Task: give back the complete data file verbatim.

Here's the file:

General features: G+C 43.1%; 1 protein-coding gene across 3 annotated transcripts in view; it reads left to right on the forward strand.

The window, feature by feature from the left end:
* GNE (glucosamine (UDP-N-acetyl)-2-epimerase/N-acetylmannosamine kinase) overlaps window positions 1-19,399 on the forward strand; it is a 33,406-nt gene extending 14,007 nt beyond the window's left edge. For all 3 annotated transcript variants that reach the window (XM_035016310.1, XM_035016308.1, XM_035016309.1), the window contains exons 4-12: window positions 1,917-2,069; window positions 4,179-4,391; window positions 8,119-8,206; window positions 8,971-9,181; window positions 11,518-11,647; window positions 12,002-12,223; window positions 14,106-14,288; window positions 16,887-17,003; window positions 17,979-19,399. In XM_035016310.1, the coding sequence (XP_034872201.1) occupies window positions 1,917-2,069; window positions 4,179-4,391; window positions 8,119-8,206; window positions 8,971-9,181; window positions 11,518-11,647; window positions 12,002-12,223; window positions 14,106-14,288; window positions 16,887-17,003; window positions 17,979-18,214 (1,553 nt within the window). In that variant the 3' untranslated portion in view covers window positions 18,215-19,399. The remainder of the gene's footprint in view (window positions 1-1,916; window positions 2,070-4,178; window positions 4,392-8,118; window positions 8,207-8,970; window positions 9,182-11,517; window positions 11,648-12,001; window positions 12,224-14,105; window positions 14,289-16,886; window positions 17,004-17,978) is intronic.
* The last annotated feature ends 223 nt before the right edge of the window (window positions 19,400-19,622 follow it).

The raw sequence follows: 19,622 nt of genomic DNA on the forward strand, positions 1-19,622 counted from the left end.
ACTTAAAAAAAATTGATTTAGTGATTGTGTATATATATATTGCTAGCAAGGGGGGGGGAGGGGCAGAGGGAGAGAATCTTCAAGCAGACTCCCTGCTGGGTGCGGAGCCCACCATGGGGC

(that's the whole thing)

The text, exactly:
General features: G+C 43.1%; 1 protein-coding gene across 3 annotated transcripts in view; it reads left to right on the forward strand.

The window, feature by feature from the left end:
* GNE (glucosamine (UDP-N-acetyl)-2-epimerase/N-acetylmannosamine kinase) overlaps window positions 1-19,399 on the forward strand; it is a 33,406-nt gene extending 14,007 nt beyond the window's left edge. For all 3 annotated transcript variants that reach the window (XM_035016310.1, XM_035016308.1, XM_035016309.1), the window contains exons 4-12: window positions 1,917-2,069; window positions 4,179-4,391; window positions 8,119-8,206; window positions 8,971-9,181; window positions 11,518-11,647; window positions 12,002-12,223; window positions 14,106-14,288; window positions 16,887-17,003; window positions 17,979-19,399. In XM_035016310.1, the coding sequence (XP_034872201.1) occupies window positions 1,917-2,069; window positions 4,179-4,391; window positions 8,119-8,206; window positions 8,971-9,181; window positions 11,518-11,647; window positions 12,002-12,223; window positions 14,106-14,288; window positions 16,887-17,003; window positions 17,979-18,214 (1,553 nt within the window). In that variant the 3' untranslated portion in view covers window positions 18,215-19,399. The remainder of the gene's footprint in view (window positions 1-1,916; window positions 2,070-4,178; window positions 4,392-8,118; window positions 8,207-8,970; window positions 9,182-11,517; window positions 11,648-12,001; window positions 12,224-14,105; window positions 14,289-16,886; window positions 17,004-17,978) is intronic.
* The last annotated feature ends 223 nt before the right edge of the window (window positions 19,400-19,622 follow it).

The raw sequence follows: 19,622 nt of genomic DNA on the forward strand, positions 1-19,622 counted from the left end.
ACTTAAAAAAAATTGATTTAGTGATTGTGTATATATATATTGCTAGCAAGGGGGGGGGAGGGGCAGAGGGAGAGAATCTTCAAGCAGACTCCCTGCTGGGTGCGGAGCCCACCATGGGGC